Is the war on terror working? Not according to Scott Taylor, editor and publisher of Esprit de Corps magazine.
“Bombing Syrian villages does not make Canadian streets safe, and it is impossible to wage war against a tactic,” says the former Canadian solider and war correspondent.
Attacking Daesh’s forces in Syria and Iraq “will in no way impact the actions of the Daesh fanatics who are launching attacks in Europe,” he adds.
Taylor is not alone. Others say it is impossible to defeat terrorism with war. So what’s the alternative?
For George Lakey, it is non-violence.
In a year-old blog post that was making the rounds on Facebook recently, the Quaker activist and academic proposes eight non-violent techniques to address terror.
The first technique is economic development. “Poverty and terrorism are indirectly linked,” he says. “Economic development can reduce recruits and gain allies.”
Second is reducing cultural marginalization. “As France, Britain and other countries have learned, marginalizing a group within your population is not safe or sensible; terrorists grow under those conditions,” he says.
Third is nonviolent protest and unarmed civilian peacekeeping. He points to the success of the civil rights movement in the U.S., which overcame terror by the Ku Klux Klan and other groups through non-violence.
He also points to contemporary examples such as Peace Brigades International, which puts unarmed civilians between warring groups in places like Central America, Africa and Asia.
Fourth is what he calls “pro-conflict education and training.”
Terror, he says, “often happens when a population tries to suppress conflicts instead of supporting their expression.” Teaching people “skills that support people waging conflict to give full voice to their grievances” can reduce the urge to lash out violently.
Fifth is post-terror recovery programs.
“Not all terror can be prevented, any more than all crime can be prevented,” he states.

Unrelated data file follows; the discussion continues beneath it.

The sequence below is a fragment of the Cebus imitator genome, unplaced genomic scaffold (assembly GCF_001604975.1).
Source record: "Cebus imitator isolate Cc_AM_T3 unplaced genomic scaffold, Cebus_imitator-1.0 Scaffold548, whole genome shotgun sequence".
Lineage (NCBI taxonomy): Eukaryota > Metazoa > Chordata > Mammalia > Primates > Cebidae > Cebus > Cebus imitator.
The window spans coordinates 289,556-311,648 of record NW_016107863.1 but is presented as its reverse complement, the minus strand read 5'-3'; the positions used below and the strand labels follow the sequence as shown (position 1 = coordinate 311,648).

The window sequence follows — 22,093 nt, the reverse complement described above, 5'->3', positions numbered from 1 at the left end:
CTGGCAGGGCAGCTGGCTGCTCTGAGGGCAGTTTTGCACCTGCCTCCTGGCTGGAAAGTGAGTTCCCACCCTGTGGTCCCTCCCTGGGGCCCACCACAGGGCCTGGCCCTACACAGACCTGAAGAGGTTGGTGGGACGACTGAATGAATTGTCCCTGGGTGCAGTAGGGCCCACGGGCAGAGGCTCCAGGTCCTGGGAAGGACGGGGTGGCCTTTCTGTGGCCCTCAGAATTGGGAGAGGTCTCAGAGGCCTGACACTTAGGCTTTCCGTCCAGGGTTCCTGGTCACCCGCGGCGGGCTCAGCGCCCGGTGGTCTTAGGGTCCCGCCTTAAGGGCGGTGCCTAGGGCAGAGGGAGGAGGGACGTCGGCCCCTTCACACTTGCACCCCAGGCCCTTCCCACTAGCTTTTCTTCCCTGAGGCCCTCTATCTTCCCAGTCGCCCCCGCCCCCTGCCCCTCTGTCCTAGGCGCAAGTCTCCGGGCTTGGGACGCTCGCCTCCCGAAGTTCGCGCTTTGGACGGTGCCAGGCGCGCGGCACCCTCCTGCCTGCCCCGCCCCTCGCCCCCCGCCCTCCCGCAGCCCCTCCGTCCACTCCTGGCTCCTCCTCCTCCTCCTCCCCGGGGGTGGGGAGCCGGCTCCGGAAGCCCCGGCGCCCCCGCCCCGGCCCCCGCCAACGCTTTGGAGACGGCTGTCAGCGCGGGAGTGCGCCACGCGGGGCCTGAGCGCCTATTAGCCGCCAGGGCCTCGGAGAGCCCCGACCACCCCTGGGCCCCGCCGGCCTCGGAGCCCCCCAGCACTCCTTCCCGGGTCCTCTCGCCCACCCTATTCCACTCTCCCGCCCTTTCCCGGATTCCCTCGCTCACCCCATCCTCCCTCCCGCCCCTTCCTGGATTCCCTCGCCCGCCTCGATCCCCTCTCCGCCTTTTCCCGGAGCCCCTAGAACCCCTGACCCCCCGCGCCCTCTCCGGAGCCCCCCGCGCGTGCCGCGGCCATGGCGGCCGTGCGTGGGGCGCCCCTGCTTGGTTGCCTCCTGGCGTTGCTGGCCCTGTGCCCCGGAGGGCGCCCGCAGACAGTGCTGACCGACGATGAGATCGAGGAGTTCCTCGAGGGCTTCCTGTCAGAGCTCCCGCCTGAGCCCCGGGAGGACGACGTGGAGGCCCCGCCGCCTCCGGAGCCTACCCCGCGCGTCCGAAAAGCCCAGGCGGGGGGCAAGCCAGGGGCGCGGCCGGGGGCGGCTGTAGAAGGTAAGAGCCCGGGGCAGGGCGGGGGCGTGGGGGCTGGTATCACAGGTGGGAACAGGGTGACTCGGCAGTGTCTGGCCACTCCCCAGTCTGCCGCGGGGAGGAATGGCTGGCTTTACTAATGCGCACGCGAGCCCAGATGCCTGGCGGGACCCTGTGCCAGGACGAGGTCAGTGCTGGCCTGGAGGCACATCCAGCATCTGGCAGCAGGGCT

“Terrorists often have the goal of increasing polarization. Recovery programs can help prevent that polarization, the cycle of hawks on one side ‘arming’ the hawks on the other side.”
Sixth is seeing the police as peace officers.
“Police work can become far more effective through more community policing,” he says. “In some countries this requires re-conceptualization of the police from defenders of the property of the dominant group to genuine peace officers.”
Seventh is calling on governments to check their impulse to respond violently every time terror occurs.
“Governments sometimes make choices that invite—almost beg for—a terrorist response,” he writes, noting that “to protect themselves from terror, citizens in all countries need to gain control of their own governments and force them to behave.”
The last technique is negotiation.
“Governments often say ‘we don’t negotiate with terrorists,’ but when they say that they are often lying. Governments have often reduced or eliminated terrorism through negotiation, and negotiation skills continue to grow in sophistication.”
According to Lakey, “each of these tools have indeed been used in real-life situations in one place or another, with some degree of success.” The problem, he says, is “persuading a government to take such a bold, innovative leap.”
For Paul Redekop, who teaches conflict resolution studies at Menno Simons College, Lakey’s ideas “make a lot of sense.” But while he believes the ideas are viable, he isn’t optimistic they will be accepted.
“They fall into the realm of prevention rather than reaction,” he says. “Preventive action always seems to be a harder sell than reaction, whether it involves a response to crime or health care or public safety like fire prevention, even though it is always more effective in the long run.”
Governments “often react to what they think the public wants, and a strong reaction is more dramatic,” he notes. “We can make governments take such an approach more seriously when we can make the broader public more aware of the effectiveness of non-violent responses.”
Will non-violence work against groups like Daesh or Al-Qaeda or any of the home-grown terrorist groups in Europe and other places? We won’t know until someone tries.